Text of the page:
When talking about scripting languages, the conversation can often devolve into an “either/or” debate. Adam Bertram joins The PICNIC Podcast to discuss.
Either you use PowerShell or you use Python. In this example, both PowerShell and Python can be switched out for whatever other scripting languages are part of the conversation.
But it doesn’t have to be an either/or debate.
Some languages will be better for one thing over another, but ultimately, having multiple language skills is a huge benefit to working in the technology sphere.
Looking at it from that angle of inclusion, here are three of the main reasons to learn PowerShell in addition to your other favorite language(s).
Users are always looking for a better, easier way to do things.
The more things you can automate, the better. If something is routine, happens frequently, and can be generally classified as “boring,” it’s a good candidate for automation.
Of course, PowerShell isn’t the only option for automating processes, but it does that very well.
One reason is because PowerShell is specifically intended to make automating tasks and applications easy for Windows and Microsoft products. However, it’s no longer limited to just Microsoft products.
2) Manage at Scale
Not so long ago, IT professionals worked on tasks one server at a time. Those days have passed, though. Today, the role often involves working on a thousand servers at once. Or more.
That means IT professionals have to be able to manage at scale. One of the perks of PowerShell is that it is very much a management engine with the added bonus of scripting.
PowerShell isn’t quite to the point where you can manage everything from one place, but that seems to be the current goal.
To that end, Microsoft shifted PowerShell to open source software. Approximately 50% of the current contributions of new code and problem-solving methods for the language are coming from outside of Microsoft.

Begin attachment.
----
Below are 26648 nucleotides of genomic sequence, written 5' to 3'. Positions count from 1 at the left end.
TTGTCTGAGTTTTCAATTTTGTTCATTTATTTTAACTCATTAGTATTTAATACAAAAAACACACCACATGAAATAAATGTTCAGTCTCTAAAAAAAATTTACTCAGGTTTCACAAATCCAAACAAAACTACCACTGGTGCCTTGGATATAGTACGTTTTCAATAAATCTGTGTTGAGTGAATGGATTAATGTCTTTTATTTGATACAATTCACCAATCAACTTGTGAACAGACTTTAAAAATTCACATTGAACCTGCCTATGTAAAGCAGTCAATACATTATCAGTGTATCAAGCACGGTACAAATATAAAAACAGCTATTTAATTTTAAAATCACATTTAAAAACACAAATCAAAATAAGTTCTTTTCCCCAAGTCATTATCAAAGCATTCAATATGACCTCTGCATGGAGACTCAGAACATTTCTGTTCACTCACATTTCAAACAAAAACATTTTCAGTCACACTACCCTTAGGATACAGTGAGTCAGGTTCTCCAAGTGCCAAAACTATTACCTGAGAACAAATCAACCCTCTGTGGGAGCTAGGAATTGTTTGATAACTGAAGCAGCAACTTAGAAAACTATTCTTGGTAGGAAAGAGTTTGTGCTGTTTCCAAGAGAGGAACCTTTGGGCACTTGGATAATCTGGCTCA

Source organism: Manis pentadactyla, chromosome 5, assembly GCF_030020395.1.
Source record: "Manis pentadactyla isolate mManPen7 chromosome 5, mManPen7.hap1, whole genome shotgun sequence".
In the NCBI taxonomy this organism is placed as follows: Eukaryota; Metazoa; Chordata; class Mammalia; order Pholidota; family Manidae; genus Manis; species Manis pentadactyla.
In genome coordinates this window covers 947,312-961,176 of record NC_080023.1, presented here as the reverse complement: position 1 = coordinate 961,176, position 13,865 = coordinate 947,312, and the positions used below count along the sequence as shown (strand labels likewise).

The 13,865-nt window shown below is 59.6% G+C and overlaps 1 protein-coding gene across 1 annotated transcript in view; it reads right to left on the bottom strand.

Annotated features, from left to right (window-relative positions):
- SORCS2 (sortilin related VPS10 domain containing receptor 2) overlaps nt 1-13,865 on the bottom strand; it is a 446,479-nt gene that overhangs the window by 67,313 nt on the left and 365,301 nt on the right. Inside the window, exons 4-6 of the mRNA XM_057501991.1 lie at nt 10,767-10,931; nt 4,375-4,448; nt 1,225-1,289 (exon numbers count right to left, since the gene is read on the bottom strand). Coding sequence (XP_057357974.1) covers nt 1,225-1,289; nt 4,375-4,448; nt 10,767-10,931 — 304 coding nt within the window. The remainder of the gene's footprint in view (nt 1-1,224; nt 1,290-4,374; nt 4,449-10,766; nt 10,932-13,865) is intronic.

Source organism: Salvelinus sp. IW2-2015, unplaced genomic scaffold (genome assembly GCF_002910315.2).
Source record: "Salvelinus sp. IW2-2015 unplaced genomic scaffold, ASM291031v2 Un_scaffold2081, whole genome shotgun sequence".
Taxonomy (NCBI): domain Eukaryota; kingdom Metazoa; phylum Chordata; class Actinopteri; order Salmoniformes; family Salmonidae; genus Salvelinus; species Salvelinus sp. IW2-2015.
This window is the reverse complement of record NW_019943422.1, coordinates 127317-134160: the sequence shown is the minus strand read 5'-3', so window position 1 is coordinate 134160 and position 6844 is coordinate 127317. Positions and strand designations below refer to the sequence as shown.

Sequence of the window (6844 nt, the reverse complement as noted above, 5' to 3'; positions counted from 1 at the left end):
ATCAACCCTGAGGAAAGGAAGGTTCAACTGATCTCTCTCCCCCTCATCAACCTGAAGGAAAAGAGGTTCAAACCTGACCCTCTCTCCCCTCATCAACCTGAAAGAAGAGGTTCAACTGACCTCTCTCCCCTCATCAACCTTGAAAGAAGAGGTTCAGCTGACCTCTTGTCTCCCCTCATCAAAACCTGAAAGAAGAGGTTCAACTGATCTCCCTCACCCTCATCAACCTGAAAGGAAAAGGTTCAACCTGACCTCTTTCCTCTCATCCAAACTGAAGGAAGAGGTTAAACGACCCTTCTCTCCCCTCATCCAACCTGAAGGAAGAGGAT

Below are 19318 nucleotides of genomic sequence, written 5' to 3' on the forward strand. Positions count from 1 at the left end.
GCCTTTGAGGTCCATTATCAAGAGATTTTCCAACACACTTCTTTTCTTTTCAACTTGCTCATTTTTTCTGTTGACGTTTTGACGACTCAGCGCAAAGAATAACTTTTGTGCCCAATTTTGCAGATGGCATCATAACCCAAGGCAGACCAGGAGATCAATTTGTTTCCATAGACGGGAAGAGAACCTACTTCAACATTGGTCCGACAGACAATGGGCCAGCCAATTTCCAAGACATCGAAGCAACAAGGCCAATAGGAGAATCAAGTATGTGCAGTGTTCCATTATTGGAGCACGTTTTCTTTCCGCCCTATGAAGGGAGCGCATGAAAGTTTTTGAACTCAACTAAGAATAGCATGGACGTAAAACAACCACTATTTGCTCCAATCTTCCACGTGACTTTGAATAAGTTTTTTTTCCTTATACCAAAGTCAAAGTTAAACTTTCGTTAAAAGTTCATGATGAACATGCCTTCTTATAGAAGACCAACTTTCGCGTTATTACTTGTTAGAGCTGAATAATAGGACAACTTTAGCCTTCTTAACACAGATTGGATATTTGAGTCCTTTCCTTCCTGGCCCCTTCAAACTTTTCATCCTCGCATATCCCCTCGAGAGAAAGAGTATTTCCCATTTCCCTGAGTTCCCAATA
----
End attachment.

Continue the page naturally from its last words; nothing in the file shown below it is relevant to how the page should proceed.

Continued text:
3) Grow Skill Set
Learning how to use PowerShell doesn’t mean setting aside the skills that you’ve spent years cultivating. It just means that you have a new tool on your belt.
That’s always valuable from an employer standpoint. A wider range of skills generally means that you can handle a wider range of tasks and responsibilities. This is particularly true in developing countries, but it also works for locations that already have a high level of technical skill available.
The more varied your capabilities, the more likely you are to stand out from the rest of the job-seekers or the other employees around you when promotion season comes around.
One of the obstacles to more people understanding and using PowerShell is that a lot of IT professionals and system administrators simply don’t want to learn code because they’d rather use a mouse and a pre-built application.
But, coding has become a more and more important skill in recent years.
PowerShell is also a good place to start growing your skill set because it can help prepare you for learning other technology skills.
There are many points in our lives where we have to choose just one option. Fortunately, scripting languages don’t fall into that category.
An either/or debate is basically useless because all languages have strengths and weaknesses. For PowerShell, those strengths are automation, managing at scale, and helping to grow your skill set.
This article is based on a roundtable discussion with Adam Bertram, chief automator at Adam the Automator, LLC, has a round table discussion with Jeffery Hicks, IT infrastructure consultant, and Michael Greene, principal program manager at Microsoft.